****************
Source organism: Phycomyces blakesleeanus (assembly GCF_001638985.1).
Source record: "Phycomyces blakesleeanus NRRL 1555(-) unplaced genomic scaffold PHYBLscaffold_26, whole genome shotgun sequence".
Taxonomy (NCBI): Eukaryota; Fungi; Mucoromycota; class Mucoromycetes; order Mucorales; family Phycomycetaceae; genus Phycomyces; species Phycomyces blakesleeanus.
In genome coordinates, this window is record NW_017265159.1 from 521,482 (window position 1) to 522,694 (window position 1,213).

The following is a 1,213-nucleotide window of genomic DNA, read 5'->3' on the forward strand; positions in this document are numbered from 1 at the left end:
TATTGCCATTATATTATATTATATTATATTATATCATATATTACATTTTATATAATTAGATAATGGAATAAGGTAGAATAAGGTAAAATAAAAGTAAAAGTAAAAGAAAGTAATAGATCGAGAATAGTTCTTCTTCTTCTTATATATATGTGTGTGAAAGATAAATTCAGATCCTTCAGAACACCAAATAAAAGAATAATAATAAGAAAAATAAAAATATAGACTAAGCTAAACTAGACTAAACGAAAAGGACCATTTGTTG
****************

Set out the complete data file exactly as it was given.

Source organism: Phycomyces blakesleeanus (assembly GCF_001638985.1).
Source record: "Phycomyces blakesleeanus NRRL 1555(-) unplaced genomic scaffold PHYBLscaffold_26, whole genome shotgun sequence".
Taxonomy (NCBI): Eukaryota; Fungi; Mucoromycota; class Mucoromycetes; order Mucorales; family Phycomycetaceae; genus Phycomyces; species Phycomyces blakesleeanus.
In genome coordinates, this window is record NW_017265159.1 from 521,482 (window position 1) to 522,694 (window position 1,213).

The following is a 1,213-nucleotide window of genomic DNA, read 5'->3' on the forward strand; positions in this document are numbered from 1 at the left end:
TATTGCCATTATATTATATTATATTATATTATATCATATATTACATTTTATATAATTAGATAATGGAATAAGGTAGAATAAGGTAAAATAAAAGTAAAAGTAAAAGAAAGTAATAGATCGAGAATAGTTCTTCTTCTTCTTATATATATGTGTGTGAAAGATAAATTCAGATCCTTCAGAACACCAAATAAAAGAATAATAATAAGAAAAATAAAAATATAGACTAAGCTAAACTAGACTAAACGAAAAGGACCATTTGTTG